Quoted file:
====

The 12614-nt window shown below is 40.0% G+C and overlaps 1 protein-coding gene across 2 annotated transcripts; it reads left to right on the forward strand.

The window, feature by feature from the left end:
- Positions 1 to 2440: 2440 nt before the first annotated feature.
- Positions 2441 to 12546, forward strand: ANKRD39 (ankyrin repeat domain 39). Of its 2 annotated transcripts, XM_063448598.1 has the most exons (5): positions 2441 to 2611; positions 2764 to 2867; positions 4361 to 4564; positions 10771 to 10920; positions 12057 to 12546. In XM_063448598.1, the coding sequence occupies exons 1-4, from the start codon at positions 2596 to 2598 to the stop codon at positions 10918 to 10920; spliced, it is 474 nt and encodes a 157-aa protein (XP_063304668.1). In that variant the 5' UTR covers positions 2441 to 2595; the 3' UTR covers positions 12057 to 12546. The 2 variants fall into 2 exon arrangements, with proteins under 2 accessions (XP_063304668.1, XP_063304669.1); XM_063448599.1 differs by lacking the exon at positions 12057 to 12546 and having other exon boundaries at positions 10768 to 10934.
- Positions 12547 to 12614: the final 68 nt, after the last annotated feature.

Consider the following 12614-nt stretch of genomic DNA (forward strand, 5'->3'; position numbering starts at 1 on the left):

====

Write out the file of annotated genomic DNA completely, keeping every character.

The 12614-nt window shown below is 40.0% G+C and overlaps 1 protein-coding gene across 2 annotated transcripts; it reads left to right on the forward strand.

The window, feature by feature from the left end:
- Positions 1 to 2440: 2440 nt before the first annotated feature.
- Positions 2441 to 12546, forward strand: ANKRD39 (ankyrin repeat domain 39). Of its 2 annotated transcripts, XM_063448598.1 has the most exons (5): positions 2441 to 2611; positions 2764 to 2867; positions 4361 to 4564; positions 10771 to 10920; positions 12057 to 12546. In XM_063448598.1, the coding sequence occupies exons 1-4, from the start codon at positions 2596 to 2598 to the stop codon at positions 10918 to 10920; spliced, it is 474 nt and encodes a 157-aa protein (XP_063304668.1). In that variant the 5' UTR covers positions 2441 to 2595; the 3' UTR covers positions 12057 to 12546. The 2 variants fall into 2 exon arrangements, with proteins under 2 accessions (XP_063304668.1, XP_063304669.1); XM_063448599.1 differs by lacking the exon at positions 12057 to 12546 and having other exon boundaries at positions 10768 to 10934.
- Positions 12547 to 12614: the final 68 nt, after the last annotated feature.

Consider the following 12614-nt stretch of genomic DNA (forward strand, 5'->3'; position numbering starts at 1 on the left):